They leave smallish, open holes scattered randomly about. With no sign of
excavated dirt. I sometimes wonder what they do with it?
That’s vole work! And I was wondering the same thing about the dirt, other than by using mole tunnels the mounds have likely disappeared - Maybe they pack it off in their cheek-pouches..? Either way, they’ve earned my wrath :mrgreen:

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Mon Feb 23, 2009 6:19 pm
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Joined: Mon Feb 23, 2009 7:24 pm
Posts: 83
Location: Sublimity, OR
Post Re: Meadow Vole Damage
This is really great information. Thank you ! It is wonderful to hear about control options that seem to be safe to predators. I'm not in favor of cats because cats reek havoc on wild bird populations.

This subject is interesting and timely ........... Vitamin D deficiency is endemic in the U. S. population; espceially a problem for those living farther north (above 45 degrees N). It appears that we don't get enough exposure to sunlight (a definite problem in winter what with Oregon's typical rain and cloud cover, and because of solar angle). We also seem to be scared to death of sun exposure vis a vis skin cancers such that when ever we go outside, we cover up and use sun screen. To resolve my severe Vitamin D deficiency (determined by a simple blood test) I now take D3 suppliments at a level of 4000 IU's per day.

The gel caps are relatively inexpensive (less than $0.10 per 2000 IU gel cap). I wonder if it is possible to mix several capsules with some oats and innoculate the vole holes. I will do some experimenting. My primary concerns are water solubility and obtaining a sufficiently toxic dose to kill those damn little voles. Last summer, they ate off all the bottoms of my otherwise beautiful carrots.


Tue Feb 24, 2009 1:45 pm
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Joined: Tue Dec 28, 2004 9:09 am
Posts: 138
Location: Canby, OR Z8
Post Re: Meadow Vole Damage
I went ahead and bought a bucket of Quintox from the link Viron posted above. The shipping was free and it was shipped all the way from Wilsonville, OR. Like 5 miles from my house, it arrived the day after I ordered it. I can't wait to see if it works, I'll post any results.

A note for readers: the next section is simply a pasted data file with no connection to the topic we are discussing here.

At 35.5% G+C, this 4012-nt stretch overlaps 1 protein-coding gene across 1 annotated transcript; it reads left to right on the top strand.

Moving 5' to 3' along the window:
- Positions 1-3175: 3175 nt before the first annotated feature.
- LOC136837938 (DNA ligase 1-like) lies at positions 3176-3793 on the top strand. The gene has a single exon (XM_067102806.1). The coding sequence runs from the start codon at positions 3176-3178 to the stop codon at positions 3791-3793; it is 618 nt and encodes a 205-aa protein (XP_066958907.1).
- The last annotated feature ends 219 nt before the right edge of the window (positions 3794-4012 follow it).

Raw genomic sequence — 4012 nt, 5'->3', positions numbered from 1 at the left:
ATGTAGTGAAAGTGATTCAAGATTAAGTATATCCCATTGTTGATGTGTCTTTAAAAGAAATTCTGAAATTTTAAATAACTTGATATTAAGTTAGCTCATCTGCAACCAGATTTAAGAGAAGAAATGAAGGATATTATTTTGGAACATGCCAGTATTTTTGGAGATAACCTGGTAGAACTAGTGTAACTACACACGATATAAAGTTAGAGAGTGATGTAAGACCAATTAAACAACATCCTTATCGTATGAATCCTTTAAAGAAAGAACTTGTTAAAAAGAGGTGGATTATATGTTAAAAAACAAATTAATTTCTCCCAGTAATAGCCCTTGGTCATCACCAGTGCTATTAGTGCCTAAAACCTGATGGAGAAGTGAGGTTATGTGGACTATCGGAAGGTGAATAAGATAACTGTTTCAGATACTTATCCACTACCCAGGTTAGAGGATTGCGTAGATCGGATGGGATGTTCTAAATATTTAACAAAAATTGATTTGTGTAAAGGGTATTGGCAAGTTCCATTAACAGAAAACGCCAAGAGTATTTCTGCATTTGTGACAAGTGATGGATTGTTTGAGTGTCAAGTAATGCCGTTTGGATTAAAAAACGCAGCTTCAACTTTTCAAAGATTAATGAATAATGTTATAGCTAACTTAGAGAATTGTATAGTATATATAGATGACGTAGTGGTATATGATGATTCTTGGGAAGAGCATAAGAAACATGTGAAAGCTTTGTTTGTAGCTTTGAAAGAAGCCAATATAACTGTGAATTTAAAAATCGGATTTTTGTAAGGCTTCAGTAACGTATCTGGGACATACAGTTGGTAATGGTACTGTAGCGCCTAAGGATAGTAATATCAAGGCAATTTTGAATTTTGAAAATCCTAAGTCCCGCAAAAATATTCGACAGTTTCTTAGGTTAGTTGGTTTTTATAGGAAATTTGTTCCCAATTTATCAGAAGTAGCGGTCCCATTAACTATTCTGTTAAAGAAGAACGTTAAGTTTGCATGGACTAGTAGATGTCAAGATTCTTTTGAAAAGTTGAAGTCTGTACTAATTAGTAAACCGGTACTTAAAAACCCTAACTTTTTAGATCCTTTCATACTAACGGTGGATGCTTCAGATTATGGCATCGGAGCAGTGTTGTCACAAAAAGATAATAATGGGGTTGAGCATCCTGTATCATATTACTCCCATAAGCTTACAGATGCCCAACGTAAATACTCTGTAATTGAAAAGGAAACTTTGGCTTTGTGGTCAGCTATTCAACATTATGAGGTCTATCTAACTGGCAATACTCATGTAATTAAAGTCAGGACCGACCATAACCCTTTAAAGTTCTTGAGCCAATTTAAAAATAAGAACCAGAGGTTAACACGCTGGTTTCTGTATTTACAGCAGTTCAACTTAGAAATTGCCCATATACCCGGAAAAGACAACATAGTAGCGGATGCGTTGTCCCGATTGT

Fri Feb 27, 2009 10:05 am
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Joined: Tue Dec 28, 2004 9:09 am
Posts: 138
Location: Canby, OR Z8
Post Re: Meadow Vole Damage
Well, now I have 5.5 pounds of this Quintox stuff, and I used about a 1/2 of a cup. I've got more than I think I could ever begin to use. I wish I could have bought it in a much smaller quantity. Then I thought their might be other home orchard society types who wish the same thing. You see where I'm going with this?
To help defray my costs, and others, I'd like to offer my spare Quintox for sale in 1 cup volumes. The price I paid was $40 for 5.5 pounds, which is $7.27 per pound. So I think $3 per cup would be quite reasonable, and by the way, a cup is quite alot. Anybody willing to drop by my house on a weekend or after 5 during the week in backwater Canby, or meet me in downtown SW Portland near noon during the week, can arrange a purchase. Use the e-mail icon on the left of this post and notify me if you're interested and we can arrange a "pickup". I'm not really interested in costs as much as I don't want it to go to waste.


Sun Mar 01, 2009 1:16 pm
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Joined: Thu Jan 27, 2005 11:27 pm
Posts: 1144
Location: Yamhill County, Oregon
Post Re: Meadow Vole Damage
Tetoehr, keep in mind, you’ll need more than one application – I’ve at least given mine 4 rounds; and as mentioned (after my first application a year ago) they’re back. That’s back in small numbers of new infestations, of which when the rain stops (I prefer to apply it with a week of dry weather ahead so it doesn’t dissolve from rain) I intend to dose them again.

I’m dealing with roughly 2 acres, and after a years worth of applications (2 or 3 pellets down each hole) I’ve got a bit less than half of that 5.5lb container left. I do keep it twist-sealed in its plastic bag - inside its plastic bucket container, in a dark dry location, so I don’t expect it to go bad. Your offer is generous - just so you’ve enough to carry on the battle.

I was in the orchard of some friends yesterday and noted lots of vole activity around their poorest looking trees. Even in poor soil, the trees looked near death. I highly suspect that was due to voles secretly chewing at their roots. I suggested the Quintox, even sending them a link to this thread (Hi!). They’re working with a couple of acres, too, and with multiple applications I suspect they’d eventually use an entire bucket.